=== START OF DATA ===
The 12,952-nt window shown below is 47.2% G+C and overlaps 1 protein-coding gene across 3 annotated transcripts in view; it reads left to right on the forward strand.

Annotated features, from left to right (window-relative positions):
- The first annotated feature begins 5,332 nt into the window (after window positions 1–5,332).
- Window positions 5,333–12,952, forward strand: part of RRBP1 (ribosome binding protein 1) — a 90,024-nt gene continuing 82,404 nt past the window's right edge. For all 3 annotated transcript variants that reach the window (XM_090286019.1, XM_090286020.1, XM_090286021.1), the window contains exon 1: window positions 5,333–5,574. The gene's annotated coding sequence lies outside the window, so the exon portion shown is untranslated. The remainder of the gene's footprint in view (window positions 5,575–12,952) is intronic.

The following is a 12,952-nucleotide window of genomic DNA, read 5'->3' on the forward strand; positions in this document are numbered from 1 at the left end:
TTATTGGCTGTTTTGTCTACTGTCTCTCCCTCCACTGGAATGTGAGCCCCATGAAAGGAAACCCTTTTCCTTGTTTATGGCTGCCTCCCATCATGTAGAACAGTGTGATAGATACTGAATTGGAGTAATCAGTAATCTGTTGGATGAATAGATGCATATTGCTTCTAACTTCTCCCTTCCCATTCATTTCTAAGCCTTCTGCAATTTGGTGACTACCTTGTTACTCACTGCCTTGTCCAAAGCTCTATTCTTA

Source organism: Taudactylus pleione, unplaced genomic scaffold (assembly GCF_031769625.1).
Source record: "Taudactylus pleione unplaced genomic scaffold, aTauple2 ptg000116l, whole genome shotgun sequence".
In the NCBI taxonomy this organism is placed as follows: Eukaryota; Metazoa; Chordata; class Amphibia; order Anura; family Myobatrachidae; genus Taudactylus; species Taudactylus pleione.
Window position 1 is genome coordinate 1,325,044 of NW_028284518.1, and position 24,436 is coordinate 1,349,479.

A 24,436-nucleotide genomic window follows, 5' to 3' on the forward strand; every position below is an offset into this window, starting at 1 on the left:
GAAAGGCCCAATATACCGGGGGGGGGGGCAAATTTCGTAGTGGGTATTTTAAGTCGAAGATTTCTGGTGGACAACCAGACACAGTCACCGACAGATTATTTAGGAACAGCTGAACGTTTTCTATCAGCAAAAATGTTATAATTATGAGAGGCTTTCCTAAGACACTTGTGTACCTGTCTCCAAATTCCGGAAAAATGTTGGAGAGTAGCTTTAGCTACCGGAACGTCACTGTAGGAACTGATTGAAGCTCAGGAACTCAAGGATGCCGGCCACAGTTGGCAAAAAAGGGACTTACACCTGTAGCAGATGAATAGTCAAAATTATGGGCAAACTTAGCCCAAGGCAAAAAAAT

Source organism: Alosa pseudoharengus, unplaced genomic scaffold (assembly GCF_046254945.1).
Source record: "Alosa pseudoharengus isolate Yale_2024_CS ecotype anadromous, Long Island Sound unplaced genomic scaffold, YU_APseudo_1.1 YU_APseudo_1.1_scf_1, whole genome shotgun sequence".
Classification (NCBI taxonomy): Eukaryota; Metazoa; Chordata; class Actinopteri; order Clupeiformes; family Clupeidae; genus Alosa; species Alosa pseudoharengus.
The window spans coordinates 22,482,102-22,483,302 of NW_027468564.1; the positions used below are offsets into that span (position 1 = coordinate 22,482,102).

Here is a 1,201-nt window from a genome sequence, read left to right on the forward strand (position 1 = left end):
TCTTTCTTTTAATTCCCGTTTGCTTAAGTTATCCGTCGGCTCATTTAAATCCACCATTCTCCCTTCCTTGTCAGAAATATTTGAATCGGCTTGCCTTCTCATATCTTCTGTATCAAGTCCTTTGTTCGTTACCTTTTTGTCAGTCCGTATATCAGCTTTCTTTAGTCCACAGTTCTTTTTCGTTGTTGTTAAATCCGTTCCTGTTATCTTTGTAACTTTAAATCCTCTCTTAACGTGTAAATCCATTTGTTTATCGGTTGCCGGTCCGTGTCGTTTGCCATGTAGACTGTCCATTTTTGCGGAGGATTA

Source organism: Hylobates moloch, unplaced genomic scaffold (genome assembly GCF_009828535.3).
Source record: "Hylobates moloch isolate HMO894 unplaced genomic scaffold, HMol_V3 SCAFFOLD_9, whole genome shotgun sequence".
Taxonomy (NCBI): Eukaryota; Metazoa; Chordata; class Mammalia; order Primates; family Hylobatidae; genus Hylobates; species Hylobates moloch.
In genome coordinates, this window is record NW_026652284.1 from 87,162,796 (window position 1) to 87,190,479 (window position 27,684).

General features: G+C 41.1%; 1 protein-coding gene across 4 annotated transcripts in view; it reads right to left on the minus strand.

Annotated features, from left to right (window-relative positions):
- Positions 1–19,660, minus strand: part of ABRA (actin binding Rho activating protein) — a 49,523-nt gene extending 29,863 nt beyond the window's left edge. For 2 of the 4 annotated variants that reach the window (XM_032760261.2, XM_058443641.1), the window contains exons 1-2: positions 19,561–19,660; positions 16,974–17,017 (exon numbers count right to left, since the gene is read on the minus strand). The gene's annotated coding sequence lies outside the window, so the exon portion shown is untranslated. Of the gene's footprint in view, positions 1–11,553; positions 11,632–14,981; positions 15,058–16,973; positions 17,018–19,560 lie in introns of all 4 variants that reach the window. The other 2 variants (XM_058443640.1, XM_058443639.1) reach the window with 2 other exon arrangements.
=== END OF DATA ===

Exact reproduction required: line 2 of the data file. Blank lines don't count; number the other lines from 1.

Annotated features, from left to right (window-relative positions):